Sask. parent of child with sensory disorder expresses concerns about mandatory masks in schools

Jillian Batting worries about what the upcoming school year will hold for her son and her three other children with mandatory masking in place.

Majority of Sask. residents surveyed in August in favour of mandatory masks in schools

Some who attended a July rally in Regina said they weren't against wearing masks, they just want to do so on their own terms if they choose. (Bryan Eneas/CBC)

Jillian Batting says her son's skin sometimes crawls so bad he can barely wear a T-shirt at home.

The middle-school student has a diagnosed sensory processing disorder that can cause him discomfort. While he can sometimes wear masks without issues, other times it's a problem that can't be ignored.

Batting said the staff at her school in Warman have gone above and beyond when it comes to accommodating her son, as he has a medical exemption, but she worries about what the upcoming school year will hold for him and her three other children.

"One of my other concerns would be how the other students are going to handle, for example, my son," she asked. "Will the other students make fun of, or bully, my son because he gets a little bit of special treatment?"

Whether you're an anti-masker or a pro-masker, be kind to each other.- Jillian Batting, Warman Parent

Her youngest child, a daughter in Grade 3, also has some issues wearing a mask. Batting said her daughter finds it difficult to speak and has to readjust it regularly, which could lead to touching her face and exposing herself to risk. 

Unlike her son, her daughter does not have a medical exemption and will be required to wear the mask at school.

"We will provide them for her, but I'm not expecting her to wear it on a very regular basis," Batting said. 

Batting said these are just some of the concerns she has about making students wear masks. She also has questions about oral hygiene while wearing a cloth mask, mask costs and whether or not kids will be able to fully focus if they feel uncomfortable throughout the day.

"There are a lot of parents out there who are very concerned about how this will affect their child's health," she said.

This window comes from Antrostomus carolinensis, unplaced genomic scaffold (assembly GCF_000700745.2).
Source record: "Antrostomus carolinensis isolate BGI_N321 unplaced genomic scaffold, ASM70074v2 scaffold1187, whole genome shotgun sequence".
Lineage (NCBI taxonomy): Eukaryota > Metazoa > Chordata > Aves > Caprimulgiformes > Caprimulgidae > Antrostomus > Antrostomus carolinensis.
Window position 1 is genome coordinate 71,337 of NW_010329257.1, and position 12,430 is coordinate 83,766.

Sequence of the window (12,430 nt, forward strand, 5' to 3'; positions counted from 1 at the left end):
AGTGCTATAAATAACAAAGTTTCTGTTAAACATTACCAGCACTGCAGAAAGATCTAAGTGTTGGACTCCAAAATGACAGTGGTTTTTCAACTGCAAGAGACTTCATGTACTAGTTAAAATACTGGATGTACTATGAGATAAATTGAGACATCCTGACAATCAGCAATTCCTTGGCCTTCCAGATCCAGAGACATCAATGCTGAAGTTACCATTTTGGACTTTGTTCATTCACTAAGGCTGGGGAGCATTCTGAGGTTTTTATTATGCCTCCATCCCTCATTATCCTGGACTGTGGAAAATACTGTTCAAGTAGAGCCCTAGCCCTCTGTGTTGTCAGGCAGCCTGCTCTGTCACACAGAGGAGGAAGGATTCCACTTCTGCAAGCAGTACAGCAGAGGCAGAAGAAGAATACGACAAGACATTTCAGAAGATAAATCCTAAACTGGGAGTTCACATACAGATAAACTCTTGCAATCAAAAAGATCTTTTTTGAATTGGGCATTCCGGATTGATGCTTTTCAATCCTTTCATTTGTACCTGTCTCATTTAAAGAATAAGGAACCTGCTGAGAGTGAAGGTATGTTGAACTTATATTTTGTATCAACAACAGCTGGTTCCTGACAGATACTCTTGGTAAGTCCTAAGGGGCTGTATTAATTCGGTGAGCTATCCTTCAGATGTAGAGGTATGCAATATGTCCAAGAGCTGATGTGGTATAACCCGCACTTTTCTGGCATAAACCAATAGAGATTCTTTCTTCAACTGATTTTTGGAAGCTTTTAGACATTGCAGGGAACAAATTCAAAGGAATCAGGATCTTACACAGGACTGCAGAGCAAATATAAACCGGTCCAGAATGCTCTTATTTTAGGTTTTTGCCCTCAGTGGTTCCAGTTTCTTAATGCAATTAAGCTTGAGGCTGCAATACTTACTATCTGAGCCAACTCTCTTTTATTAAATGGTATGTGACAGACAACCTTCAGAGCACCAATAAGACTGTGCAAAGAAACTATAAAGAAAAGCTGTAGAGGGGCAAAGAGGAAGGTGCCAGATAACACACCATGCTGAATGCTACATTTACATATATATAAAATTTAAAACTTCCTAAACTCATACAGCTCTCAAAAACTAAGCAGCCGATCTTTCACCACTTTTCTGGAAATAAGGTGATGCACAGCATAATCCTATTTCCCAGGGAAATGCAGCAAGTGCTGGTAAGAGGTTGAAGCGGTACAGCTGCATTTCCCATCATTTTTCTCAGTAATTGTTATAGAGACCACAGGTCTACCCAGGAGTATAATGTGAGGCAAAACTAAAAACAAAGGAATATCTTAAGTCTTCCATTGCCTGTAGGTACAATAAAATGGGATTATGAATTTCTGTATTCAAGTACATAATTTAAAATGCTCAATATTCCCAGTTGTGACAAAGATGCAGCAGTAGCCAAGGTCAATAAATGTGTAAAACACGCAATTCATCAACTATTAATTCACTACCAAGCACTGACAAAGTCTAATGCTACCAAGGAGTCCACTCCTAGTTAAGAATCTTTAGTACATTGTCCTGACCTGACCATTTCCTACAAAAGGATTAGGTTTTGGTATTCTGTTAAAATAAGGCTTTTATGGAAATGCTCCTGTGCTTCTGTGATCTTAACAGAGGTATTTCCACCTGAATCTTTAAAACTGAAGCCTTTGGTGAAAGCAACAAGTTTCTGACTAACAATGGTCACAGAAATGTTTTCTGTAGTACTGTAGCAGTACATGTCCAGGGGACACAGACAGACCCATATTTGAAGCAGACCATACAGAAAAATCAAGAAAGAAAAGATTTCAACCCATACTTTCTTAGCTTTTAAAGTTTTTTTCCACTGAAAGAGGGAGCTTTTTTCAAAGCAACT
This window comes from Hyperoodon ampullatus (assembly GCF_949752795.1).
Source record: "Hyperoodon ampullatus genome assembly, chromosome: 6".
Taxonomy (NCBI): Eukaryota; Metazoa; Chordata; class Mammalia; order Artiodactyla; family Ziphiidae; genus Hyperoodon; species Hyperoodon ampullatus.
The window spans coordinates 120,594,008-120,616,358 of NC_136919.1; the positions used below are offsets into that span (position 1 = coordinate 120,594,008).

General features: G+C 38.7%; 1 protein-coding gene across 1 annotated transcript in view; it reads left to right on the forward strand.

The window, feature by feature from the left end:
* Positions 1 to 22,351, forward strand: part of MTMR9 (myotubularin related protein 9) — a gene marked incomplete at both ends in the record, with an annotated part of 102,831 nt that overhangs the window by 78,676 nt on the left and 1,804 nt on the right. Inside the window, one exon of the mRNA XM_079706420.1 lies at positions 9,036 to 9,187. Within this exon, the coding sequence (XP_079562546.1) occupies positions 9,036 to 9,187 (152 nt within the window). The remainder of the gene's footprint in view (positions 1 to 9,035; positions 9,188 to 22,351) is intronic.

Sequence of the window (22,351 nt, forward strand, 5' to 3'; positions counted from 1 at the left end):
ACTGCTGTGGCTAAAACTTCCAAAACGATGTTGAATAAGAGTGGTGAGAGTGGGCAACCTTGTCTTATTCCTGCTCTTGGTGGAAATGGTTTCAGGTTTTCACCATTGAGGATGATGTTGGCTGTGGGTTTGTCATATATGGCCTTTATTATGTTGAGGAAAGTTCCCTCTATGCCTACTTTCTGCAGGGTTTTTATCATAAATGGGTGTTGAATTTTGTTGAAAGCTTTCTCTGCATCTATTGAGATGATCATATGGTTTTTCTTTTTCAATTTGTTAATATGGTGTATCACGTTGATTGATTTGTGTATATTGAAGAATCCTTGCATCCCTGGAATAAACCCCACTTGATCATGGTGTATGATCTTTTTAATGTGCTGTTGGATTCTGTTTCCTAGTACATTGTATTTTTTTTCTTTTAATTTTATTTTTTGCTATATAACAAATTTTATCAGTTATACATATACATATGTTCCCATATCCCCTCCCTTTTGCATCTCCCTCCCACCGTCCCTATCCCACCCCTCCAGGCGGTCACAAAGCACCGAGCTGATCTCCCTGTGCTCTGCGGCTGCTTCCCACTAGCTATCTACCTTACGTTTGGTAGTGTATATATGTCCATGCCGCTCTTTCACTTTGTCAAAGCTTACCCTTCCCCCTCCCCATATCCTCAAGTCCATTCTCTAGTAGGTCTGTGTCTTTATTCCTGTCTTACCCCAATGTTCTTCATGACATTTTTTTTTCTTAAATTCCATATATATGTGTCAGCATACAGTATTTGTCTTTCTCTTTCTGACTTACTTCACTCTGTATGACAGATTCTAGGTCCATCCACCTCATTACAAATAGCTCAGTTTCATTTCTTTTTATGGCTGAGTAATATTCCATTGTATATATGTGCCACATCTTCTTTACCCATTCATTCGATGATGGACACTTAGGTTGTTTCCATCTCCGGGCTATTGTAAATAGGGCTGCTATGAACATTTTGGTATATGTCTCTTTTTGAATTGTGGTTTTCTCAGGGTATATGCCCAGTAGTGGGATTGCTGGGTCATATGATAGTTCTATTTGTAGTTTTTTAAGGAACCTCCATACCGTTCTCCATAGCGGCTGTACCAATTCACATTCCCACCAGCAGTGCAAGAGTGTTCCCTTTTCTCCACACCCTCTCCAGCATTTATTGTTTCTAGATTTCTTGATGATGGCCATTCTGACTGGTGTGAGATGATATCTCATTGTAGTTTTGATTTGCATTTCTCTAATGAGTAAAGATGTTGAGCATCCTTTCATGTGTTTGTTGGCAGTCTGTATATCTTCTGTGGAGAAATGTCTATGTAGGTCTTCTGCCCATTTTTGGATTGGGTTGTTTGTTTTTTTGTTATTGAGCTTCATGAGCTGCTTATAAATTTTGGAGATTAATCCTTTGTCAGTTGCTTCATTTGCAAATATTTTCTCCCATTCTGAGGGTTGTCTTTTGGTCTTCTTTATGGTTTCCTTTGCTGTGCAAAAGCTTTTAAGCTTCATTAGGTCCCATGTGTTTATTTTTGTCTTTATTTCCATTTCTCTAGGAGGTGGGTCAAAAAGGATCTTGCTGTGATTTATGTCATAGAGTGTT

Warman parent Jillian Batting says she isn't anti-mask, but that parents should have been given more choice around whether or not kids should be required to wear masks in school. ( Supplied/Jillian Batting)

While Batting said she is not against masks, there are some people who are — but experts have countered claims by anti-mask groups.

"As a medical professional, we wear masks in our day-to-day practice and it has not caused doctors or nurses or surgeons any harm," Dr. Jennifer Kwan, a family physician in Burlington, Ont., told CBC News.

The real risk, said Kwan, is wearing your mask incorrectly, including sharing it with others, reusing non-reusable masks, or not cleaning cloth masks properly.

Dr. Susy Hota, medical director of infection prevention and control at Toronto's University Health Network, added that she has not "seen any medical or scientific evidence that shows that wearing a mask depletes your body of oxygen.

Nor do they let any harmful gases, such as carbon dioxide, build up, she said.

Students can be punished for repeated refusal 

School divisions must provide accommodation for students with medical conditions, but students without will be required to follow rules put in place by school divisions, which have been formulated with guidance from the Saskatchewan School Boards Association (SSBA), as the COVID-19 pandemic continues.

The guidance says divisions can mandate mask use, as it is a matter of student and staff safety, and that requiring a student to wear a mask does not violate the Saskatchewan Human Rights Code.

"If, however, a student is unable to wear a mask because of medical reasons, that student must be accommodated in the same way as any student with medical restrictions," the guidance explained.

It says discussions with parents and guardians should be the first step, but that students can be refused entry to a school or a bus if they refuse to follow the guidelines.

Education Minister Gordon Wyant did not mandate mask use in schools, opting to let divisions make their own decisions. (Chanss Lagaden/CBC)